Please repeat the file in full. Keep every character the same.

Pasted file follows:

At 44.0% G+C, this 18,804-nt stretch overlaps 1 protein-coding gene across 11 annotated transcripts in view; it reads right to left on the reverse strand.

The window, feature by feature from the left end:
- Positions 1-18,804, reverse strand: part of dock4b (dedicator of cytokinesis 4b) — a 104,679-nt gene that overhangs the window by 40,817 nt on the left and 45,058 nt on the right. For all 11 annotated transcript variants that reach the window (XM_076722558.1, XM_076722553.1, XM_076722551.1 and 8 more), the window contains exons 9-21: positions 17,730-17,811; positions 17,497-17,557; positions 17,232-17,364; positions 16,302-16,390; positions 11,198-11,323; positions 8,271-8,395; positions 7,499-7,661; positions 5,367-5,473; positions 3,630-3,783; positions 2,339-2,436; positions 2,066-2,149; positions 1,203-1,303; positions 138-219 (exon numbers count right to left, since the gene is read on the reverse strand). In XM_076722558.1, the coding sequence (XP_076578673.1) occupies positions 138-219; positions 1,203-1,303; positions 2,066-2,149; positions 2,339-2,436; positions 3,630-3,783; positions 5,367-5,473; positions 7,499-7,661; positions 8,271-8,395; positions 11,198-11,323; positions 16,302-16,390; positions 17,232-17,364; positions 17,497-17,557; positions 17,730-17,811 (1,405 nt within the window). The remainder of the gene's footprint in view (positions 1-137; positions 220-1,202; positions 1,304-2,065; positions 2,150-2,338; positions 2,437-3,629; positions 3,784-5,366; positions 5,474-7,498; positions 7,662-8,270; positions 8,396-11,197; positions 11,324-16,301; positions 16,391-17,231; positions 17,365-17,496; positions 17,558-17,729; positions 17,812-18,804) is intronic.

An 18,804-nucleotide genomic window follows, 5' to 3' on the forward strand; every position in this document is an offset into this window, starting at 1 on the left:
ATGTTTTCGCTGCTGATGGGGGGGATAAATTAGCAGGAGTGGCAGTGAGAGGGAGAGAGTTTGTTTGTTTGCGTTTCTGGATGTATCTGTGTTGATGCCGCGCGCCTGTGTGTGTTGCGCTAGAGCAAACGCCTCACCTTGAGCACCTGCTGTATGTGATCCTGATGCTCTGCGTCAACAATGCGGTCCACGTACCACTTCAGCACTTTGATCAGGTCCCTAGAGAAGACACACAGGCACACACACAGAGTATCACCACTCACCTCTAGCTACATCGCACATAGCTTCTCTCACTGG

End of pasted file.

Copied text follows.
At 44.0% G+C, this 18,804-nt stretch overlaps 1 protein-coding gene across 11 annotated transcripts in view; it reads right to left on the reverse strand.

The window, feature by feature from the left end:
- Positions 1-18,804, reverse strand: part of dock4b (dedicator of cytokinesis 4b) — a 104,679-nt gene that overhangs the window by 40,817 nt on the left and 45,058 nt on the right. For all 11 annotated transcript variants that reach the window (XM_076722558.1, XM_076722553.1, XM_076722551.1 and 8 more), the window contains exons 9-21: positions 17,730-17,811; positions 17,497-17,557; positions 17,232-17,364; positions 16,302-16,390; positions 11,198-11,323; positions 8,271-8,395; positions 7,499-7,661; positions 5,367-5,473; positions 3,630-3,783; positions 2,339-2,436; positions 2,066-2,149; positions 1,203-1,303; positions 138-219 (exon numbers count right to left, since the gene is read on the reverse strand). In XM_076722558.1, the coding sequence (XP_076578673.1) occupies positions 138-219; positions 1,203-1,303; positions 2,066-2,149; positions 2,339-2,436; positions 3,630-3,783; positions 5,367-5,473; positions 7,499-7,661; positions 8,271-8,395; positions 11,198-11,323; positions 16,302-16,390; positions 17,232-17,364; positions 17,497-17,557; positions 17,730-17,811 (1,405 nt within the window). The remainder of the gene's footprint in view (positions 1-137; positions 220-1,202; positions 1,304-2,065; positions 2,150-2,338; positions 2,437-3,629; positions 3,784-5,366; positions 5,474-7,498; positions 7,662-8,270; positions 8,396-11,197; positions 11,324-16,301; positions 16,391-17,231; positions 17,365-17,496; positions 17,558-17,729; positions 17,812-18,804) is intronic.

An 18,804-nucleotide genomic window follows, 5' to 3' on the forward strand; every position in this document is an offset into this window, starting at 1 on the left:
ATGTTTTCGCTGCTGATGGGGGGGATAAATTAGCAGGAGTGGCAGTGAGAGGGAGAGAGTTTGTTTGTTTGCGTTTCTGGATGTATCTGTGTTGATGCCGCGCGCCTGTGTGTGTTGCGCTAGAGCAAACGCCTCACCTTGAGCACCTGCTGTATGTGATCCTGATGCTCTGCGTCAACAATGCGGTCCACGTACCACTTCAGCACTTTGATCAGGTCCCTAGAGAAGACACACAGGCACACACACAGAGTATCACCACTCACCTCTAGCTACATCGCACATAGCTTCTCTCACTGG